Nicks, a 175-game player with Sydney, is the atypical modern AFL coach who believes the game is built on a strong foundations of defence. Adelaide is a long way from the 2017 grand final team that averaged 108 points a game and broke the watershed 100-point barrier 15 times in 25 matches with an attack that thrived with Taylor Walker, Eddie Betts, Josh Jenkins and Tom Lynch. Under Nicks, the Crows last season – with only Walker still in the line-up – averaged 73 points and cracked the ton just three times in 22 games.

It is telling that 18-year-old Josh Rachelle, the 180-centimetre “small” forward picked at No. 6 in the recent AFL national draft, is considered (before he has made his AFL debut) the best bet to be Adelaide’s leading goalkicker this season.

Under Hinkley, Port Adelaide since 2013 is second only to Geelong for wins in home-and-away football (133 victories to 116). There is no doubt Hinkley has developed players to their fullest, as noted with midfielder Ollie Wines’ success in the Brownlow Medal count last year.

But Port Adelaide fans want a premiership team.

“I love the way Ken Hinkley coaches, I’ve got a great of admiration for him,” says Malthouse. “But when the chips are down and Port Adelaide plays the big sides in the big games that count the most on the big stage, too many of his big-name players go missing.”

If Hinkley cannot change this script this season, the well-known outcome – change the coach, not the players – will inevitably unfold at Alberton.

Off field, Adelaide is having its patience with its search for a new home tested. The clock is ticking on the $15 million grant offered by the federal government in May 2019. The expiry date on these funds is June 30. Adelaide already has tested the patience of Canberra with two requests for extensions.

The Crows could have their bid for the old gasworks at Brompton revived next week if Labor is elected, with the party promising to review the process which awarded the site to a Melbourne developer. The Adelaide Football Club is the second preferred bidder.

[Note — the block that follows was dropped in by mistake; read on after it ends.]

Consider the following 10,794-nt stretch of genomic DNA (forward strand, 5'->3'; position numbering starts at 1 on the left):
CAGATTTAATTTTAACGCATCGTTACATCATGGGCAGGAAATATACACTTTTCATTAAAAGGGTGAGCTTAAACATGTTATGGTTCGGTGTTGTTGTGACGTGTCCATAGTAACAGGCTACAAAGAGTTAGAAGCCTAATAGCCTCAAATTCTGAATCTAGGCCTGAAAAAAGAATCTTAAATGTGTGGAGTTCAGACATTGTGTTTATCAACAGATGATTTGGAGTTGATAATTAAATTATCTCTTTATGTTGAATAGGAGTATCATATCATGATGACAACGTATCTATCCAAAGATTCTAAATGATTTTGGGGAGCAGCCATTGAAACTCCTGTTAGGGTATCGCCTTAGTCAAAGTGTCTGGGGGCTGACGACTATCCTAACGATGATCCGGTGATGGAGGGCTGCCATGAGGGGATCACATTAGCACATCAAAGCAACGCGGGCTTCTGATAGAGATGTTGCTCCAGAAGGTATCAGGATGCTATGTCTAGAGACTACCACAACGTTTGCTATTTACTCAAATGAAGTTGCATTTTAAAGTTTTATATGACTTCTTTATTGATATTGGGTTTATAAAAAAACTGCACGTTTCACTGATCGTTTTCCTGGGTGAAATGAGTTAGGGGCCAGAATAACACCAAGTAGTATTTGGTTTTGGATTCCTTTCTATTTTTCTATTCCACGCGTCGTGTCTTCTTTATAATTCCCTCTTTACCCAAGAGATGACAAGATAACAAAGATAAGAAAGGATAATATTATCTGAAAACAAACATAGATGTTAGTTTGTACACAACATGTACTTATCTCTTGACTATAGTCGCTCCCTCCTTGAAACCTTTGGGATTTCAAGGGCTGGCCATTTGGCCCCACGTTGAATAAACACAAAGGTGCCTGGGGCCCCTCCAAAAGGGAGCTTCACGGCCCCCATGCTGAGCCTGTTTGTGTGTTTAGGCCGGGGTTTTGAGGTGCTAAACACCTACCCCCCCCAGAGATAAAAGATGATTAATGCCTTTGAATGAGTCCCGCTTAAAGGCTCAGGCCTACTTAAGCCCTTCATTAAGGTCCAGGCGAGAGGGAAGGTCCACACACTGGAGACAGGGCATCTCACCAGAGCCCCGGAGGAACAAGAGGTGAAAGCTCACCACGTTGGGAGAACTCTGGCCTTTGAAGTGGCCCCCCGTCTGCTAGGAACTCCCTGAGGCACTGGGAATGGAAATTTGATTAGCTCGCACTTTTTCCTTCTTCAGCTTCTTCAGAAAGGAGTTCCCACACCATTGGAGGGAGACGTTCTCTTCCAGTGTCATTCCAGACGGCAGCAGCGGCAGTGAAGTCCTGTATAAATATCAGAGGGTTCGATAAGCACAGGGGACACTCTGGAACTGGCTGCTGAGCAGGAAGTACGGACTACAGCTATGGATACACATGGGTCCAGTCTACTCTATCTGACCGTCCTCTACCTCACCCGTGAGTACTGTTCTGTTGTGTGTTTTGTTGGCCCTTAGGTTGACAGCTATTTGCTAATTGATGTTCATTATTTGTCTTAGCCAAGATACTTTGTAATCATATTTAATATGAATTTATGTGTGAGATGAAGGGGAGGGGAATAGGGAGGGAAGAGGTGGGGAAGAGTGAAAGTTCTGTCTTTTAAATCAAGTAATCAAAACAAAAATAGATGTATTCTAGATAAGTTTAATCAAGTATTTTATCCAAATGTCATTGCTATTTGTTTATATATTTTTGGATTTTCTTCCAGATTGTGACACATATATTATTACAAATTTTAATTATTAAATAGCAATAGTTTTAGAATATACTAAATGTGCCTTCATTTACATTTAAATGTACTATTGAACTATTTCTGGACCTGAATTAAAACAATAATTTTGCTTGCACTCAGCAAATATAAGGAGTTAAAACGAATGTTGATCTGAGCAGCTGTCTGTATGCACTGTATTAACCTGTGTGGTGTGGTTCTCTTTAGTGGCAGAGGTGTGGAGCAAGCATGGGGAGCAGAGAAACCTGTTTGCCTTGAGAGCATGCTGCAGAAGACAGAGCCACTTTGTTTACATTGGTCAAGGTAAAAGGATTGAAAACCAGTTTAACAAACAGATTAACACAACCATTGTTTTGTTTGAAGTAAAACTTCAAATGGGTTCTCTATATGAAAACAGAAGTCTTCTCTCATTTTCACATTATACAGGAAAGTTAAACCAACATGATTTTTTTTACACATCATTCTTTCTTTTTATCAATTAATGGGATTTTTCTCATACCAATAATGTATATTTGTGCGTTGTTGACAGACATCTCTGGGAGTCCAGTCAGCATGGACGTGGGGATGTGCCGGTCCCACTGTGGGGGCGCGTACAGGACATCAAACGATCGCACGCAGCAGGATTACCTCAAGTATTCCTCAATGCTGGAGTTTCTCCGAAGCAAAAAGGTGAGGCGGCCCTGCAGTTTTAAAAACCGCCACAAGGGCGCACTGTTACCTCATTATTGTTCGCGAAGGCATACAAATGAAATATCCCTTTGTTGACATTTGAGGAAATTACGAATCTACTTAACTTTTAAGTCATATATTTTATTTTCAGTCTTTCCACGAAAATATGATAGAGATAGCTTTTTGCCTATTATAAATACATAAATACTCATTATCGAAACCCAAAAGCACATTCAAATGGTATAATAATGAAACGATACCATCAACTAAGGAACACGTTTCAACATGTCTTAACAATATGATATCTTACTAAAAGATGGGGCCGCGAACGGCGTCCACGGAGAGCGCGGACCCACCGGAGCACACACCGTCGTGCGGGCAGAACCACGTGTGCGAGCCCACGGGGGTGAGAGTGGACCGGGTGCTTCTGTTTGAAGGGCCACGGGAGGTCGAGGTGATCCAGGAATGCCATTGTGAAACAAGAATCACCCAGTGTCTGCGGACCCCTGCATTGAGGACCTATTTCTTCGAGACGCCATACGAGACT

The alternative, Thebarton Oval, is a complicated deal regardless of the City of West Torrens seeking to engineer a simple swap of leases between the West Lakes-based Crows and the SANFL that intends to build its headquarters at Thebarton.

InDaily has learned the SANFL cannot walk away from Thebarton Oval without first offering to return the lease to original holder the Adelaide Footy League, the community-based amateur competition also based at Thebarton.

When the Adelaide Footy League negotiated with the SANFL – led by Olsen as the SA Football Commission  chairman – to move to Thebarton, clause 3.8 of the agreement demanded: “Before SANFL surrenders the Existing Lease … SANFL must by written notice given to the AdFL (Adelaide Footy League) offer to assign the Existing Lease to AdFL.”

Thebarton Oval. Photo: Tony Lewis/InDaily

The Adelaide Footy League would have seven days to accept or decline total control of the lease. InDaily understands the amateur league would vacate Thebarton, looking at Campbelltown Oval or perhaps a redeveloped Richmond Oval, if it was coaxed with a $2 million grant to build new infrastructure at a new home. But the amateur league learned this week it would need to fund new facilities at Campbelltown on its own.

The SANFL also has made it clear it wants a financial inducement to take over the Crows facility at West Lakes, the league’s base from 1974-2014 when elite football vacated Football Park for the redeveloped Adelaide Oval. There also would be the need for floodlights to be restored at West Lakes – the cause of a Royal Commission in 1979 – so that the SANFL could facilitate night training sessions for umpires and State teams.

The Crows indoor training centre would serve as an ideal base for SANFL academy programs. But money would be needed to convert the administrative block to SANFL needs.

Olsen, a former State Premier and federal senator, often has noted there are “more politics in football than there are in politics”. His club’s battles with the Adelaide City Council to build a home on the Adelaide park lands and now this complicated scenario at Thebarton reinforces his view.

Olsen notes the Thebarton Oval site is big enough to develop two grounds – one replicating Adelaide Oval in size and the other copying the MCG’s peculiar round shape. But the development of the South Road tunnels will delay that vision for at least seven years and put a strain on Thebarton Oval if it has to host the Adelaide Football Club, SANFL and Adelaide Footy League’s needs.

Olsen – and supportive City of West Torrens mayor Michael Coxon – now have to convince the SANFL and Adelaide Footy League it is best to vacate Thebarton Oval.

“Believe” is an appropriate theme for footy in South Australia in 2022.